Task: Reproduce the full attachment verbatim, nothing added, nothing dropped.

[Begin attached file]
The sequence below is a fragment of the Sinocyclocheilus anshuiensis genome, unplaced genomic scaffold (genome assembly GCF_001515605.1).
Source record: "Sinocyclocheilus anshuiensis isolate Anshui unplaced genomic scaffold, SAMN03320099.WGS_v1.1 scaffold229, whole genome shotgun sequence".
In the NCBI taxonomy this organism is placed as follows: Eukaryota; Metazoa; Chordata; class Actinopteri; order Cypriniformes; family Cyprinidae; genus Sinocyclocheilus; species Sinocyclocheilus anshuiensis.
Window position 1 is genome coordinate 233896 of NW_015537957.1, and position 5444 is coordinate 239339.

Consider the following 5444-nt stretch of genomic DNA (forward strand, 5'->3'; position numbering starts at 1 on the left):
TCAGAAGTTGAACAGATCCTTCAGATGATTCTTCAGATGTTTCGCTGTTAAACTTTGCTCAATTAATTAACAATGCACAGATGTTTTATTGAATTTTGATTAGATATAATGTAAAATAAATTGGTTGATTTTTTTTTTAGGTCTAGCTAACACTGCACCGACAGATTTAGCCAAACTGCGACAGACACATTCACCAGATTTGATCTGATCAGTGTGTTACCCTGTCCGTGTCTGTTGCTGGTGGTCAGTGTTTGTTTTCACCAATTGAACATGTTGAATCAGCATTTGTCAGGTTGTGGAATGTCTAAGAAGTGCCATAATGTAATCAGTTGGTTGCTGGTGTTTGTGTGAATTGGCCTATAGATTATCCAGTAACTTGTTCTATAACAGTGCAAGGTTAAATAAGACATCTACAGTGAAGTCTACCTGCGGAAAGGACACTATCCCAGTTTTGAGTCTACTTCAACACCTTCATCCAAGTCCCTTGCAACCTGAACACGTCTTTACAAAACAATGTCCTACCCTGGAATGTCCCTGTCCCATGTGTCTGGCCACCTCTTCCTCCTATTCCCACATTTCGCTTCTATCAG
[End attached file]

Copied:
The sequence below is a fragment of the Sinocyclocheilus anshuiensis genome, unplaced genomic scaffold (genome assembly GCF_001515605.1).
Source record: "Sinocyclocheilus anshuiensis isolate Anshui unplaced genomic scaffold, SAMN03320099.WGS_v1.1 scaffold229, whole genome shotgun sequence".
In the NCBI taxonomy this organism is placed as follows: Eukaryota; Metazoa; Chordata; class Actinopteri; order Cypriniformes; family Cyprinidae; genus Sinocyclocheilus; species Sinocyclocheilus anshuiensis.
Window position 1 is genome coordinate 233896 of NW_015537957.1, and position 5444 is coordinate 239339.

Consider the following 5444-nt stretch of genomic DNA (forward strand, 5'->3'; position numbering starts at 1 on the left):
TCAGAAGTTGAACAGATCCTTCAGATGATTCTTCAGATGTTTCGCTGTTAAACTTTGCTCAATTAATTAACAATGCACAGATGTTTTATTGAATTTTGATTAGATATAATGTAAAATAAATTGGTTGATTTTTTTTTTAGGTCTAGCTAACACTGCACCGACAGATTTAGCCAAACTGCGACAGACACATTCACCAGATTTGATCTGATCAGTGTGTTACCCTGTCCGTGTCTGTTGCTGGTGGTCAGTGTTTGTTTTCACCAATTGAACATGTTGAATCAGCATTTGTCAGGTTGTGGAATGTCTAAGAAGTGCCATAATGTAATCAGTTGGTTGCTGGTGTTTGTGTGAATTGGCCTATAGATTATCCAGTAACTTGTTCTATAACAGTGCAAGGTTAAATAAGACATCTACAGTGAAGTCTACCTGCGGAAAGGACACTATCCCAGTTTTGAGTCTACTTCAACACCTTCATCCAAGTCCCTTGCAACCTGAACACGTCTTTACAAAACAATGTCCTACCCTGGAATGTCCCTGTCCCATGTGTCTGGCCACCTCTTCCTCCTATTCCCACATTTCGCTTCTATCAG